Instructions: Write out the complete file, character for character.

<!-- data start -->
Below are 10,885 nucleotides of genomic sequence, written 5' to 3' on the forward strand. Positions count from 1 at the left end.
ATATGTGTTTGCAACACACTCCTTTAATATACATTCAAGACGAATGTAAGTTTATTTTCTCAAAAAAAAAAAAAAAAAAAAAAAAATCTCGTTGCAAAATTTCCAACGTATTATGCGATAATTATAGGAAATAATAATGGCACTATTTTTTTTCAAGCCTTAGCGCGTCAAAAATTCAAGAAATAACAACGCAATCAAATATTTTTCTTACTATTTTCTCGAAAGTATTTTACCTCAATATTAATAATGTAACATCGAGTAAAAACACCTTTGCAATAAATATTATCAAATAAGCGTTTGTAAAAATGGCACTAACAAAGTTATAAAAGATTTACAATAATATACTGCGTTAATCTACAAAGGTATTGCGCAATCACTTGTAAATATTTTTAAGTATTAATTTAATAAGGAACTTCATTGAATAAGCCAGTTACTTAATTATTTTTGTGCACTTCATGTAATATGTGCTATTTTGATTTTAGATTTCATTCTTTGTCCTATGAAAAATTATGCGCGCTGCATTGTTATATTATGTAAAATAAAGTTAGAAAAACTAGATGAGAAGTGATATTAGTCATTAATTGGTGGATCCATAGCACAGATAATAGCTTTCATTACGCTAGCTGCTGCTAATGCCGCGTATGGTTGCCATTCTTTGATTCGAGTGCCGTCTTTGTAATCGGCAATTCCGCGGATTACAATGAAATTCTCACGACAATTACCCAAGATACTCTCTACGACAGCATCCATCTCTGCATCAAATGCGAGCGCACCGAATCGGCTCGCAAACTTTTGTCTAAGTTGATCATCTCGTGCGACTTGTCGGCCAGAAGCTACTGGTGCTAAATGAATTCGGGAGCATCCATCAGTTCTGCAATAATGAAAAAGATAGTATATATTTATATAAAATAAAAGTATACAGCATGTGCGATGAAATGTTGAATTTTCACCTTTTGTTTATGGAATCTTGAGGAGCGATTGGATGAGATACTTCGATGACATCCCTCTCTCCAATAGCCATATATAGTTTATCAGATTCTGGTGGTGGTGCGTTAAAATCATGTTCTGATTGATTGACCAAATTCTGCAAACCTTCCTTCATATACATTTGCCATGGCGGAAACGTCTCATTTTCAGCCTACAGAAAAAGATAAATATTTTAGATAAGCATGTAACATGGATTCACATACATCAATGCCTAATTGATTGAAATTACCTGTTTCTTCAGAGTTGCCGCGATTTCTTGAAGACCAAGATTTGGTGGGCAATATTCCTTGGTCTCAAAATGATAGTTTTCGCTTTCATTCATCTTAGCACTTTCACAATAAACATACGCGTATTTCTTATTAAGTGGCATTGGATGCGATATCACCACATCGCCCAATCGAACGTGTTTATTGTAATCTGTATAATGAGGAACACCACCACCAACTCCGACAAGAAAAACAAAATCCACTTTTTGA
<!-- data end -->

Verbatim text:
Below are 10,885 nucleotides of genomic sequence, written 5' to 3' on the forward strand. Positions count from 1 at the left end.
ATATGTGTTTGCAACACACTCCTTTAATATACATTCAAGACGAATGTAAGTTTATTTTCTCAAAAAAAAAAAAAAAAAAAAAAAAATCTCGTTGCAAAATTTCCAACGTATTATGCGATAATTATAGGAAATAATAATGGCACTATTTTTTTTCAAGCCTTAGCGCGTCAAAAATTCAAGAAATAACAACGCAATCAAATATTTTTCTTACTATTTTCTCGAAAGTATTTTACCTCAATATTAATAATGTAACATCGAGTAAAAACACCTTTGCAATAAATATTATCAAATAAGCGTTTGTAAAAATGGCACTAACAAAGTTATAAAAGATTTACAATAATATACTGCGTTAATCTACAAAGGTATTGCGCAATCACTTGTAAATATTTTTAAGTATTAATTTAATAAGGAACTTCATTGAATAAGCCAGTTACTTAATTATTTTTGTGCACTTCATGTAATATGTGCTATTTTGATTTTAGATTTCATTCTTTGTCCTATGAAAAATTATGCGCGCTGCATTGTTATATTATGTAAAATAAAGTTAGAAAAACTAGATGAGAAGTGATATTAGTCATTAATTGGTGGATCCATAGCACAGATAATAGCTTTCATTACGCTAGCTGCTGCTAATGCCGCGTATGGTTGCCATTCTTTGATTCGAGTGCCGTCTTTGTAATCGGCAATTCCGCGGATTACAATGAAATTCTCACGACAATTACCCAAGATACTCTCTACGACAGCATCCATCTCTGCATCAAATGCGAGCGCACCGAATCGGCTCGCAAACTTTTGTCTAAGTTGATCATCTCGTGCGACTTGTCGGCCAGAAGCTACTGGTGCTAAATGAATTCGGGAGCATCCATCAGTTCTGCAATAATGAAAAAGATAGTATATATTTATATAAAATAAAAGTATACAGCATGTGCGATGAAATGTTGAATTTTCACCTTTTGTTTATGGAATCTTGAGGAGCGATTGGATGAGATACTTCGATGACATCCCTCTCTCCAATAGCCATATATAGTTTATCAGATTCTGGTGGTGGTGCGTTAAAATCATGTTCTGATTGATTGACCAAATTCTGCAAACCTTCCTTCATATACATTTGCCATGGCGGAAACGTCTCATTTTCAGCCTACAGAAAAAGATAAATATTTTAGATAAGCATGTAACATGGATTCACATACATCAATGCCTAATTGATTGAAATTACCTGTTTCTTCAGAGTTGCCGCGATTTCTTGAAGACCAAGATTTGGTGGGCAATATTCCTTGGTCTCAAAATGATAGTTTTCGCTTTCATTCATCTTAGCACTTTCACAATAAACATACGCGTATTTCTTATTAAGTGGCATTGGATGCGATATCACCACATCGCCCAATCGAACGTGTTTATTGTAATCTGTATAATGAGGAACACCACCACCAACTCCGACAAGAAAAACAAAATCCACTTTTTGA